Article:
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Keziah McIntosh

Keziah McIntosh, 11, and Campbell Principal Julie Lawler. Keziah, who will be a sixth grader at Park Middle School this fall, is headed to the Junior National Leadership Conference in Washington.

Keziah McIntosh loves to run.

She raced the boys in her neighborhood, who learned that racing a girl -- that one anyway -- meant you'd lose.

She raced around the Campbell Elementary School playground and when her dad signed her up for a competitive track club she ran her way to the Junior Olympics three years ago and to the regional competitions the next two years.

“Racing people gives you these butterflies,” said the 11-year-old who will go to Park Middle School this fall. “I like those butterflies.”

Keziah McIntosh

Keziah McIntosh runs as part of the Olympus Track Club. 

This year, Keziah has been running a different kind of race, channeling all that energy and those butterflies into good grades and being a leader at Campbell Elementary and its after-school program -- skills she hopes to hone later this month at a national leadership conference in Washington.

Keziah describes herself as an extrovert (that’s when you like to socialize, right?), which means she speaks her mind and sometimes -- early in her fifth-grade year -- she said what was on her mind when she should have been listening.

Teachers call it "blurting out."

Now, that’s not the only time Keziah speaks. She talks to her friends, especially the quiet friends who, once Keziah draws them out, become less quiet. And she says things she knows are important.

“When I have something to say, I say it,” she said. “When someone is getting bullied or when people think it’s OK to treat disabled people like babies.”

That last thing really irritates her, because people with disabilities are just people and she finds it incredibly annoying when others talk to them in condescending voices.

Emily Koopmann, the coordinator of Campbell’s Community Learning Center, chose Keziah to speak to the Lincoln Board of Education about the after-school program.

“She is just a natural speaker,” Koopmann said. “She’s naturally enthusiastic. There’s no moment when Keziah is like ‘No, I don’t want to.’ She encourages everyone else to participate.”

And here’s another thing about the budding leader: She’s competitive.

She likes to win 100-meter sprints and relays and she’s determined to beat her cousin, who told her about the Junior Olympics and is still just a bit faster.

All of which means that when she noticed a lot of her friends were getting Distinguished Coyote Awards -- monthly school awards named for the Campbell mascot -- she wanted to earn one herself.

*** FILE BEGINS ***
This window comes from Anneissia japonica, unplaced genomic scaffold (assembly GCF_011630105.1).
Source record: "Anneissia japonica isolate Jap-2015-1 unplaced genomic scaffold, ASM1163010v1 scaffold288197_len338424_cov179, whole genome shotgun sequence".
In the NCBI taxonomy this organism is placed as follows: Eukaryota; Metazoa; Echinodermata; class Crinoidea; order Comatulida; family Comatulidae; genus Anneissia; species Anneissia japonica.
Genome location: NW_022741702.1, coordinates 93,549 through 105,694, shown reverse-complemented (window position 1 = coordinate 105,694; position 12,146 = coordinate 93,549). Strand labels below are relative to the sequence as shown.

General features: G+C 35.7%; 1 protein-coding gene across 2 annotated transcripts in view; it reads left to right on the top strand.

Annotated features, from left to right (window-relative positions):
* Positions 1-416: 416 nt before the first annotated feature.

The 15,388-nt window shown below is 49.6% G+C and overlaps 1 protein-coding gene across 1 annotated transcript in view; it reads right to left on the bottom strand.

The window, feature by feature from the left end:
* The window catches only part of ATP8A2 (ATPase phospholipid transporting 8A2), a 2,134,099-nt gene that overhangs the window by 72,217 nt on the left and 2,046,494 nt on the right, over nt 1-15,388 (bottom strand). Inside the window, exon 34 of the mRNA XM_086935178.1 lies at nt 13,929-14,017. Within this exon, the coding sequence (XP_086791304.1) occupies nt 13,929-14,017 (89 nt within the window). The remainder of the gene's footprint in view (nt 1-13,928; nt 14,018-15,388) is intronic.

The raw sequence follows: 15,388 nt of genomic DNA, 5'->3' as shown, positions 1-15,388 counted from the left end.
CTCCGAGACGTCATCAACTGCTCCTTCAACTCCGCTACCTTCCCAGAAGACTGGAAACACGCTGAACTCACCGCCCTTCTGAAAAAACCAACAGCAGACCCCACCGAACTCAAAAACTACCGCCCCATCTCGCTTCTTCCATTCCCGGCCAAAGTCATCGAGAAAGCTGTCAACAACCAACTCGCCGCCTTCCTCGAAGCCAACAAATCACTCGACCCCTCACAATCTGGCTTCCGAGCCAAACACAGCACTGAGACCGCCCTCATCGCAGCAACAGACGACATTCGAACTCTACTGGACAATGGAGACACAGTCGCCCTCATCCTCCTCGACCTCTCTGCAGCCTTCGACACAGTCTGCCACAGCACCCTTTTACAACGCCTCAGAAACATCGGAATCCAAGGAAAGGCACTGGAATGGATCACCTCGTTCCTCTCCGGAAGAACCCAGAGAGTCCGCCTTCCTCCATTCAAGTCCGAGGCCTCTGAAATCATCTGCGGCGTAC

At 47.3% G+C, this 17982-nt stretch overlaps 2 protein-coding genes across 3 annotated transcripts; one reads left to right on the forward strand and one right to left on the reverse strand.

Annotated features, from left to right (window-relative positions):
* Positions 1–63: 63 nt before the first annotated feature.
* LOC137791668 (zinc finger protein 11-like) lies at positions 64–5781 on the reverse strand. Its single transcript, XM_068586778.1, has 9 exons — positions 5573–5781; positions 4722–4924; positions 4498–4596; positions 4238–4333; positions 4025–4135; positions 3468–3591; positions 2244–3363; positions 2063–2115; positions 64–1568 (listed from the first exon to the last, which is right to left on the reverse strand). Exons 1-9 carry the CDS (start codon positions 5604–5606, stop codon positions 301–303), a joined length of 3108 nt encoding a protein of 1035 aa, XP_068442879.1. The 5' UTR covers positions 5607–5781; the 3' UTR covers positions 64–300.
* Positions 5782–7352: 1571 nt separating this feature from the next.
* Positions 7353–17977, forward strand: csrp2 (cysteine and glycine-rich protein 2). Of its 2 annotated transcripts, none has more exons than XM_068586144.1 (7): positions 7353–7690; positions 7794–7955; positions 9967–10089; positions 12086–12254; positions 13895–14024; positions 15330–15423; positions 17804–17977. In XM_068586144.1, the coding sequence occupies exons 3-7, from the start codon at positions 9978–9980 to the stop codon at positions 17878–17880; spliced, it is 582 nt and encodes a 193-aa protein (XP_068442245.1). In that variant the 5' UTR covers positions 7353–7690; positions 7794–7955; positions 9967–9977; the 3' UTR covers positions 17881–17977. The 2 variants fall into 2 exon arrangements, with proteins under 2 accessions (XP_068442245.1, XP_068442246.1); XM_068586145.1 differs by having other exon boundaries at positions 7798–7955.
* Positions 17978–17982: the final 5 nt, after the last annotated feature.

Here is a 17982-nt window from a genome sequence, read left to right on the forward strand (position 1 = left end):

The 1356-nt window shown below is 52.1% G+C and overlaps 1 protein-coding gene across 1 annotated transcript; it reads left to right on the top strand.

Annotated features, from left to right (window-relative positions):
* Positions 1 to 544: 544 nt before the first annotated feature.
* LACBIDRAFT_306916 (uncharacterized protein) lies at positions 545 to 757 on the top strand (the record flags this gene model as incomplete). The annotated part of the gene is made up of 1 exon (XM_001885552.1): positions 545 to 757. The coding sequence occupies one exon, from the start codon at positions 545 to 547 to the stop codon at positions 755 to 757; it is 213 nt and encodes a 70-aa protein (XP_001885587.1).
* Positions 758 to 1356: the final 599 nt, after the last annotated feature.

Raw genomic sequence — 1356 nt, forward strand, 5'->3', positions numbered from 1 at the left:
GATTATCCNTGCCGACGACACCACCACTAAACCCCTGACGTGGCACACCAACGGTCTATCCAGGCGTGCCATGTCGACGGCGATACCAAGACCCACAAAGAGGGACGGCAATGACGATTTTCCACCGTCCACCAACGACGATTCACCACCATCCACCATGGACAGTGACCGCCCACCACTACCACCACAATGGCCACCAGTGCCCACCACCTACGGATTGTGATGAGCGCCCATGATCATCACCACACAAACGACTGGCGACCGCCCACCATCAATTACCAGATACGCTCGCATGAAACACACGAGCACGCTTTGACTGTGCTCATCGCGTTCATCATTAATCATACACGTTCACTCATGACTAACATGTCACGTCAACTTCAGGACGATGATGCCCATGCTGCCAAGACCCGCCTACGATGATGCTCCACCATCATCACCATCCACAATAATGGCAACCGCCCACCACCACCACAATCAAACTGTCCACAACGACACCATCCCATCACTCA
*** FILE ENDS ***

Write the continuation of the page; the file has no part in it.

They’re given to students who are respectful, who are good leaders, who are kind and show grit and take initiative. 

Keziah had checked lots of those boxes, so she began paying attention to when she should be talking and when she should be listening, and before fifth grade was out she was standing on the school stage accepting a Distinguished Coyote Award.

“She’s spunky,” said Campbell Principal Julie Lawler. “She is just a ray of sunshine and she’s a go-getter. There’s no limits to her -- she’s going to figure it out and make it happen.”

Civic Nebraska, which runs Campbell’s after-school program, also awarded Keziah its Strengthening Democracy Award for being an outstanding student leader.

She's always part of things, Koopmann said, was on the student council that met after school and in the Smart Girls Club.

Then, as if the year hadn't been going well enough already, her P.E. teacher nominated her for the Junior National Leadership Conference in Washington -- six days in the nation’s capital seeing the sights and attending sessions to strengthen her leadership skills.

Her dad, Lawrence McIntosh, was thrilled his daughter had such an opportunity because he'd had mentors through a Gallup leadership program who helped him years ago, when he’d come to Nebraska from Chicago to live with his grandma because he was getting in trouble there.

"That's the thing that helped shape my life and feel this trip is similar," he said.

So he's trying to raise the money to get Keziah to Washington, through a GoFundMe account.

Keziah said she’s excited to learn more about being a leader and to see the memorials and the seat of the nation's government.

But the highlight? Getting to spend the night at the Maryland Science Center, to explore the place and conduct experiments and check out the space exhibits -- and maybe some mummies.

Plus, she’s seen the movie “Night at the Museum.”

“I wonder if the animals are going to come alive,” she said. “Probably not. But if they did, I'd film it."

Reach the writer at 402-473-7226 or mreist@journalstar.com.

On Twitter @LJSreist.

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Education reporter

Margaret Reist is a Lincoln native, the mom of three high school graduates now navigating college and an education junkie who covers students, teachers and policymakers inside and outside the K-12 classroom.

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